GIAN Course on Remote Sensing of Soil Moisture and its Geophysical Applications
12-16 February 2018
Soil moisture is an important hydrologic state variable critical to successful hydroclimatic and
environmental predictions. Soil moisture varies both in space and time because of spatio-temporal
variations in precipitation, soil properties, topographic features, and vegetation characteristics. Spatiotemporal distributions of soil moisture status in the root zone across large land areas provide important inputs for many agricultural, hydrological, and meteorological applications. Also, estimation of root zone soil moisture at various temporal and spatial scales is key to strategic management of water resources. Root zone soil moisture is a critical storage parameter, which controls partitioning of energy and mass related to evapotranspiration and runoff. Precipitation, soil texture, topography, land use, and a variety of meteorological variables influence the spatial distribution and temporal evolution of root zone soil moisture. In recent years, air- and space-borne remote sensing campaigns have successfully demonstrated the use of passive microwave remote sensing to map soil moisture status near the soil surface at various spatial scales. Microwave remote sensing has also been proven successful for estimating the dielectric properties
of soil based on land surface emissivity, which in turn helps in the estimation of soil moisture. Sensors mound over various satellites have found reliable in measuring the global surface wetness. Space-borne platforms/satellites such as SMOS (launched by the European Space Agency in 2009) and SMAP (launched by NASA in 2015) instruments were placed in orbit for the global monitoring of near-surface soil moisture. The SMOS and SMAP passive radiometers are currently providing 35- to 60-km-resolution soil moisture data globally on 2- to 3-d intervals, while SMAP active radar have failed and are out of service. Although coarse, SMAP and SMOS radiometer products are providing their first-of-the-kind brightness temperature and soil moisture data for various earth science applications at a global scale. This course will give an exposure to all these advancements, considering the fact that such applications/research are little over India. This course will introduce microwave remote sensing of the Earth surface, in general. Specifically, how microwave remote sensing is used to measure a critical geophysical variable i.e., soil moisture? The course will also discuss the advantages and disadvantages of microwave remote sensing of soil moisture, and the retrieval algorithms. It will also cover the current space-borne platforms/satellites such as SMAP and SMOS that are dedicated for soil moisture measurement. Finally, the course will introduce the participants to important geophysical applications that need soil moisture observations for societal benefits.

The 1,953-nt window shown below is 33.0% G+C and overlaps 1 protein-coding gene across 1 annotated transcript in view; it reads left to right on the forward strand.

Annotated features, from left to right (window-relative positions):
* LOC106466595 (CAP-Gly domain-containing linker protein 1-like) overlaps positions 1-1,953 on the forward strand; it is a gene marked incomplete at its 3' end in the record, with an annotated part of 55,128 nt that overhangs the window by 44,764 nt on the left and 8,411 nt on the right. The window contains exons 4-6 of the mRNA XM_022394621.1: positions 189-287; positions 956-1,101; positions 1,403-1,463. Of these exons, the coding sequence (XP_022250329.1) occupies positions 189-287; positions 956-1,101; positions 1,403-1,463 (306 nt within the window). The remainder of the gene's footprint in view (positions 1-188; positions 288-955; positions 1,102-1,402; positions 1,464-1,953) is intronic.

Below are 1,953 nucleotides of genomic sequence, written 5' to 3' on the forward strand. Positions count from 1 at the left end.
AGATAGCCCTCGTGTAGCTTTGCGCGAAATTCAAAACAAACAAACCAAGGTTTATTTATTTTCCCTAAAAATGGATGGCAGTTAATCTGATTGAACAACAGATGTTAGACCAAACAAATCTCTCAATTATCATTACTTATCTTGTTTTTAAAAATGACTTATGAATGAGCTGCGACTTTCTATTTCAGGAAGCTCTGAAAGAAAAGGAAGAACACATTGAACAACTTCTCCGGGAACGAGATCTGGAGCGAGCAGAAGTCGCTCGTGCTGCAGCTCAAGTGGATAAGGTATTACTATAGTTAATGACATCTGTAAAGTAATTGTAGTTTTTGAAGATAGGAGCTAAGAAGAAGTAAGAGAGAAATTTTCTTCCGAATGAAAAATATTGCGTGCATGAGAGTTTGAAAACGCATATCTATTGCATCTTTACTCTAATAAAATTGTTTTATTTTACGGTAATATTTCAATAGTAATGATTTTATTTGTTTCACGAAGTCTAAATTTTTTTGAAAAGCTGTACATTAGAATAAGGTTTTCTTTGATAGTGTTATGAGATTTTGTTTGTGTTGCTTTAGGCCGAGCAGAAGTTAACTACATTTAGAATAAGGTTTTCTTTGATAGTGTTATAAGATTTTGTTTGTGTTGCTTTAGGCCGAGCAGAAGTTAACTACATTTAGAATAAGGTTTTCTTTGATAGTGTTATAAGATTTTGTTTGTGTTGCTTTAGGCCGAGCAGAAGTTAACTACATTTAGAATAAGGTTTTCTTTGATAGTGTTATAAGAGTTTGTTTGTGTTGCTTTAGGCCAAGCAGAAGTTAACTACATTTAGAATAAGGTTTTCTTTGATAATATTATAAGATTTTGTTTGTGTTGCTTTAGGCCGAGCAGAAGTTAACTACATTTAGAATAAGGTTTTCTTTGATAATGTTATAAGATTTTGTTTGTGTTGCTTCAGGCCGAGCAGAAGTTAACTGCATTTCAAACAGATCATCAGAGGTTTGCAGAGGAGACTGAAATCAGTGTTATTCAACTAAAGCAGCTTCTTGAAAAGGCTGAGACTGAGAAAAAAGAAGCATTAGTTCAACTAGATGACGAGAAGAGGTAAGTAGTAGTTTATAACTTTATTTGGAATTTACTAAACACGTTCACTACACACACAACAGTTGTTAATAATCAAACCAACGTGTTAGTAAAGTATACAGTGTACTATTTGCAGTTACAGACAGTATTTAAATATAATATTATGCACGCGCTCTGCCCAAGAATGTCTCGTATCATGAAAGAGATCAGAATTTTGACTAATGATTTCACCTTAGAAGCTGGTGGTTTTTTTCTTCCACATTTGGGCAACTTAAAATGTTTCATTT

Course objectives will be covered in five days, with lectures spanning for total 14 hours and tutorials spanning for total 8 hours. The primary objectives of the course are as follows:
- To understand how microwave rem0ote sensing is used to measure a critical geophysical variable i.e., soil moisture and realize the advantages and disadvantages of microwave remote sensing of soil moisture, and the retrieval algorithms.
- To provide the participant with the optimal information about microwave remote sensing of the Earth surfaceand its usage for further research pertaining to microwave remote sensing of soil moisture.